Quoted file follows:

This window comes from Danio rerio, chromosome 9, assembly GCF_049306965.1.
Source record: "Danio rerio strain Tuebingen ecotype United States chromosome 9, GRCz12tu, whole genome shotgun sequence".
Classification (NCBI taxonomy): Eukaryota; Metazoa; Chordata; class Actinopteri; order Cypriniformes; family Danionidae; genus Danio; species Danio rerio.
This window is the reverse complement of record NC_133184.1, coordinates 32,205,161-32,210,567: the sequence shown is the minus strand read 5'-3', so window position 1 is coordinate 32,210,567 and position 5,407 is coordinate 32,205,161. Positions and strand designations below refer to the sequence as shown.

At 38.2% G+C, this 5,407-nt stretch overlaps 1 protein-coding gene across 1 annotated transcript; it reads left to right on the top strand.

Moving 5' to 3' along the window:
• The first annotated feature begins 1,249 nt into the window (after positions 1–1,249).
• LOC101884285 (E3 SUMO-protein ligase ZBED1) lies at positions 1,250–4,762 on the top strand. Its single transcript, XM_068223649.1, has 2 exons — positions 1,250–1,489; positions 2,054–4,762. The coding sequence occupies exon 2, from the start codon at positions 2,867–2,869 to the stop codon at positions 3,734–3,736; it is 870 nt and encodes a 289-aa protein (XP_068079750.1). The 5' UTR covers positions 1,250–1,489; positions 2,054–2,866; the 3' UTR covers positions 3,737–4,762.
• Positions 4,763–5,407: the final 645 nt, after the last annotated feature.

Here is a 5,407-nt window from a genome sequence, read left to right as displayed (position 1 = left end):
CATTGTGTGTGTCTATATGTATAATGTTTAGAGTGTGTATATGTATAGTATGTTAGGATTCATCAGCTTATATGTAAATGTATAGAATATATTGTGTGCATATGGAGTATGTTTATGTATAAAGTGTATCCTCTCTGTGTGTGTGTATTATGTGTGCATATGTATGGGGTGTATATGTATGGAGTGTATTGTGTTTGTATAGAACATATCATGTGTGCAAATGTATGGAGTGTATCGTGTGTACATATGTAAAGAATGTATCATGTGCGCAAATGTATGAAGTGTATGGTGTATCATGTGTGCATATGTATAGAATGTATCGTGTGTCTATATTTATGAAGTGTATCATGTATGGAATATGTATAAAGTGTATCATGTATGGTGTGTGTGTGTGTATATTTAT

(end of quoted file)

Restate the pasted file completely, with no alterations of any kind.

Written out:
This window comes from Danio rerio, chromosome 9, assembly GCF_049306965.1.
Source record: "Danio rerio strain Tuebingen ecotype United States chromosome 9, GRCz12tu, whole genome shotgun sequence".
Classification (NCBI taxonomy): Eukaryota; Metazoa; Chordata; class Actinopteri; order Cypriniformes; family Danionidae; genus Danio; species Danio rerio.
This window is the reverse complement of record NC_133184.1, coordinates 32,205,161-32,210,567: the sequence shown is the minus strand read 5'-3', so window position 1 is coordinate 32,210,567 and position 5,407 is coordinate 32,205,161. Positions and strand designations below refer to the sequence as shown.

At 38.2% G+C, this 5,407-nt stretch overlaps 1 protein-coding gene across 1 annotated transcript; it reads left to right on the top strand.

Moving 5' to 3' along the window:
• The first annotated feature begins 1,249 nt into the window (after positions 1–1,249).
• LOC101884285 (E3 SUMO-protein ligase ZBED1) lies at positions 1,250–4,762 on the top strand. Its single transcript, XM_068223649.1, has 2 exons — positions 1,250–1,489; positions 2,054–4,762. The coding sequence occupies exon 2, from the start codon at positions 2,867–2,869 to the stop codon at positions 3,734–3,736; it is 870 nt and encodes a 289-aa protein (XP_068079750.1). The 5' UTR covers positions 1,250–1,489; positions 2,054–2,866; the 3' UTR covers positions 3,737–4,762.
• Positions 4,763–5,407: the final 645 nt, after the last annotated feature.

Here is a 5,407-nt window from a genome sequence, read left to right as displayed (position 1 = left end):
CATTGTGTGTGTCTATATGTATAATGTTTAGAGTGTGTATATGTATAGTATGTTAGGATTCATCAGCTTATATGTAAATGTATAGAATATATTGTGTGCATATGGAGTATGTTTATGTATAAAGTGTATCCTCTCTGTGTGTGTGTATTATGTGTGCATATGTATGGGGTGTATATGTATGGAGTGTATTGTGTTTGTATAGAACATATCATGTGTGCAAATGTATGGAGTGTATCGTGTGTACATATGTAAAGAATGTATCATGTGCGCAAATGTATGAAGTGTATGGTGTATCATGTGTGCATATGTATAGAATGTATCGTGTGTCTATATTTATGAAGTGTATCATGTATGGAATATGTATAAAGTGTATCATGTATGGTGTGTGTGTGTGTATATTTAT